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On the Perils of Using Corpus Linguistics to Interpret Statutes

Anya Bernstein, Legal Corpus Linguistics and the Half-Empirical Attitude, 106 Cornell L. Rev. 1397 (2021).

In Legal Corpus Linguistics and the Half-Empirical Attitude, Professor Anya Bernstein provides an illuminating and forceful critique of the claim that corpus linguistics—the study of patterns of language usage across a wide array of English-language sources—should be used to “empirically” derive the ordinary meaning of words used in legal texts. Corpus linguistics has been a hot topic in statutory and constitutional interpretation for the past several years, as a growing number of judges, scholars, litigants, and amicus curiae have pressed for its use in cases that turn on the meaning of a legal term or phrase. Perhaps most notably, in an article titled Judging Ordinary Meaning Utah Supreme Court Associate Chief Justice Thomas R. Lee and his former law clerk Stephen Mouritsen have argued that the concept of “ordinary meaning” implicates empirical questions that the field of corpus linguistics is well-designed to answer—and have urged courts to “import [corpus linguistics] methods into the modern theory and practice of interpretation.”

Professor Bernstein’s thoughtful article astutely identifies several serious flaws with such an interpretive move, calling into question the push to use corpus linguistics to determine statutory or constitutional meaning and the effort to use corpus linguistics to add an empirical dimension to the search for ordinary meaning. Her central critique is that the use of corpus linguistics to determine the meaning of legal texts mismatches methods and goals. She contends, for example, that while corpus linguistics in linguistics makes an empirical claim to illuminate truths about how language in the corpus is used, the use of corpus linguistics in legal interpretation misuses empirical methods to make a normative claim—i.e., that the usage patterns identified through corpus analysis ought to influence the interpretation of legal texts. Bernstein labels this attempt to treat normative claims as empirical a “half-empirical” attitude. And she meticulously questions the assumptions underlying that claim.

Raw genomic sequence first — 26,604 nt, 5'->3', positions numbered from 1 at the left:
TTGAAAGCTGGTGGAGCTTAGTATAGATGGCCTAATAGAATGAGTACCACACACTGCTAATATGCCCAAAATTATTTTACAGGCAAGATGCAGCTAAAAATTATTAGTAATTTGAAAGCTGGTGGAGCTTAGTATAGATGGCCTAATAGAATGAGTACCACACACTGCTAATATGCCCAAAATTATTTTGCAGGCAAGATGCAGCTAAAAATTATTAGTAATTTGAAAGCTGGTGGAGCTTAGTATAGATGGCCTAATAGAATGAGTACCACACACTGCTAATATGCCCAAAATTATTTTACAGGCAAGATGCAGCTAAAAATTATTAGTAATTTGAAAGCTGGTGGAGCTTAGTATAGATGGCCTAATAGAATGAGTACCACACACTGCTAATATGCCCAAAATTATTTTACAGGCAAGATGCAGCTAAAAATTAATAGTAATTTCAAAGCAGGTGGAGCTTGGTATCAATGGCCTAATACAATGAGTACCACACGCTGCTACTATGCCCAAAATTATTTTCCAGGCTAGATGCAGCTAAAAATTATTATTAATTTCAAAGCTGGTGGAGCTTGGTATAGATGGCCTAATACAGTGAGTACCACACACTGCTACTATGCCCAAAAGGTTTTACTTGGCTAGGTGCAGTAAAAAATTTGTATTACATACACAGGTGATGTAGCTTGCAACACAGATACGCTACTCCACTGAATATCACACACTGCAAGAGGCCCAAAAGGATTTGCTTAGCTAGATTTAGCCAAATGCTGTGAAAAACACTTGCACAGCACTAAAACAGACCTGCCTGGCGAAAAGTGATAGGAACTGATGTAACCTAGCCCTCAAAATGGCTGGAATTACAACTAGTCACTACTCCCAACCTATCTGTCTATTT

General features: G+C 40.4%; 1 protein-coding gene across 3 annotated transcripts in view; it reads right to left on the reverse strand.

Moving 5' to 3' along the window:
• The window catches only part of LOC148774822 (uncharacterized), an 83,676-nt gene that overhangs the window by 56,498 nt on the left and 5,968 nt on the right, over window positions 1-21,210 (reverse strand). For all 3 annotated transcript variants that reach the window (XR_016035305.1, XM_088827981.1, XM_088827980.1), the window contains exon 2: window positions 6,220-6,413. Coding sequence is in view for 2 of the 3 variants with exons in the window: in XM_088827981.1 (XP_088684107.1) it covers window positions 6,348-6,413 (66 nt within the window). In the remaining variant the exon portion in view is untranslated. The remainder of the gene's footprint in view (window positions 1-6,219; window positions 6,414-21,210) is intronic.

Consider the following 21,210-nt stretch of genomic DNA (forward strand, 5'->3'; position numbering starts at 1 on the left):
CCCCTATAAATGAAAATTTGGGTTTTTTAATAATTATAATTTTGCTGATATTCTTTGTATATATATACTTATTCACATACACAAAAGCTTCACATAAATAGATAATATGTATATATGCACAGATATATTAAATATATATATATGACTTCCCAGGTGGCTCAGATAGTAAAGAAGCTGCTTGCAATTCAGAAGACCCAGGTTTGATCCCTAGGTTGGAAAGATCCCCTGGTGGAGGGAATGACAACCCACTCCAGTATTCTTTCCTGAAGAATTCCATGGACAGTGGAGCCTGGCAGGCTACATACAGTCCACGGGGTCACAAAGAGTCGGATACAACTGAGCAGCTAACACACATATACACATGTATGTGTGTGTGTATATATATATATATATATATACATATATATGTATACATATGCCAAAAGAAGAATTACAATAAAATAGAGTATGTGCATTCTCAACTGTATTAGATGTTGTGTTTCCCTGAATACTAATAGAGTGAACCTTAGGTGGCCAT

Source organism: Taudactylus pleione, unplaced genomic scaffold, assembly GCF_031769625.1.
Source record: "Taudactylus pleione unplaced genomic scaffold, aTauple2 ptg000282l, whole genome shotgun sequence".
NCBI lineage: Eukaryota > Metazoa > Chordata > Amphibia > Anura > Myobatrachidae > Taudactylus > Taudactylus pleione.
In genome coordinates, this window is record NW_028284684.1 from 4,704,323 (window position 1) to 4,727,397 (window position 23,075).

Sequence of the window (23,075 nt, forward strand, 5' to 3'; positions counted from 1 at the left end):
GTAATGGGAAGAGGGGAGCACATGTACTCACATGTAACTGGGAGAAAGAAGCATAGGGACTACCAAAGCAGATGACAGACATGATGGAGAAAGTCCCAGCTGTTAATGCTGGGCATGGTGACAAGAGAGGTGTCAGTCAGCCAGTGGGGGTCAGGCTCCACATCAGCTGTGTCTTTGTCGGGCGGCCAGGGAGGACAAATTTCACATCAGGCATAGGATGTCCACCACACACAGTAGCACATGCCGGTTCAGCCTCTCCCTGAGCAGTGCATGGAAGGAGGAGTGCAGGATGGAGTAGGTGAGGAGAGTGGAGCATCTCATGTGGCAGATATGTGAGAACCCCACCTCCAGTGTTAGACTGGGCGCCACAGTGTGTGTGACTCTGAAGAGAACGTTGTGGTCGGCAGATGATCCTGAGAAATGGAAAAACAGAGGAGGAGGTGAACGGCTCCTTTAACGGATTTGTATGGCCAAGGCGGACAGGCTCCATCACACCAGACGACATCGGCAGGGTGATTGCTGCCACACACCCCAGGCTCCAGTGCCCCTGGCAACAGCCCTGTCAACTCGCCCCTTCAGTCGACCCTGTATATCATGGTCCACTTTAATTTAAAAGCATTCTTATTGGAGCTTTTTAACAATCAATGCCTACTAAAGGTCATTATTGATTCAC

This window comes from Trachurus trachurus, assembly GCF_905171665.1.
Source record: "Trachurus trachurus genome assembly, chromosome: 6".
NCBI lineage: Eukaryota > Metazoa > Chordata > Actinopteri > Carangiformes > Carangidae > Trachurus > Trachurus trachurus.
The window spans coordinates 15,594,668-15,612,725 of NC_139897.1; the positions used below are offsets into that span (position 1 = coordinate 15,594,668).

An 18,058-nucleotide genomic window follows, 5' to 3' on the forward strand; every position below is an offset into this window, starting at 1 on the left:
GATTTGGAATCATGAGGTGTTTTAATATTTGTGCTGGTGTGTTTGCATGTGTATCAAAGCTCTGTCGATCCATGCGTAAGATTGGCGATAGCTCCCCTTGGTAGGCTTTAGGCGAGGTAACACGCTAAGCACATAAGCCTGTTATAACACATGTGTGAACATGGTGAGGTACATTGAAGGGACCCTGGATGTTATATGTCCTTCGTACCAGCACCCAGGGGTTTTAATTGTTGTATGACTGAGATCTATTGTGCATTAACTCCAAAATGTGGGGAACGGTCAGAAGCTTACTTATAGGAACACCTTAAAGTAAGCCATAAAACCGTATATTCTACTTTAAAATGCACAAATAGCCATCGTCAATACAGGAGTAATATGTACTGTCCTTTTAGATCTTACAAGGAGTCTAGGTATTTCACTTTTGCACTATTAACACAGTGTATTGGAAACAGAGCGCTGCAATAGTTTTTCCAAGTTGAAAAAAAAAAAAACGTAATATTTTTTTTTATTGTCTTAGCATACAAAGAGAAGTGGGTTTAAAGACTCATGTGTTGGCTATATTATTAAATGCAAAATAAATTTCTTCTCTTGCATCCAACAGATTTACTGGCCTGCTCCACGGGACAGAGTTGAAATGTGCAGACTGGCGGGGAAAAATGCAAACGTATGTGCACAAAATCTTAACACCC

First, Bernstein explains that legal corpus linguistics focuses on different data—the frequency and collocation of words in the corpus—than the larger-scale search for hidden but pervasive patterns in language structure that characterize corpus linguistics research’s “most exciting findings.” (She explains, for example, the linguistic concepts of syntagm and paradigm, which focus on what is communicated by what is left out of a linguistic phrase—e.g., the unused option when we say “I like ice cream” rather than that we “love” ice cream or that “Isaiah” likes ice cream; whereas corpus linguistics in linguistics cares about such omissions, corpus linguistics in service of identifying ordinary meaning ignores such subtleties.)

Second, Bernstein questions the actual database of English-language usage—i.e., the corpus itself—that legal interpreters have tended to use (and have advocated using) to determine statutory and constitutional meaning. Specifically, she notes that COCA (the Corpus of Contemporary American English), which collects language used in “fiction, popular magazines, newspapers, academic texts” as well as TV and radio programs, has been touted as reflecting ordinary, naturally occurring conversational usage—but in reality reflects professionally planned, edited writing or broadcast performances that differ markedly from unscripted everyday speech. Moreover, Bernstein points out, an emphasis on the COCA ignores the genre that is arguably most relevant to legal language—i.e., the language of legislators; thus proponents of corpus linguistics might be better served by advocating the use of a corpus based on the congressional record, C-SPAN recordings, and committee reports, in lieu of one based on talk shows and the like.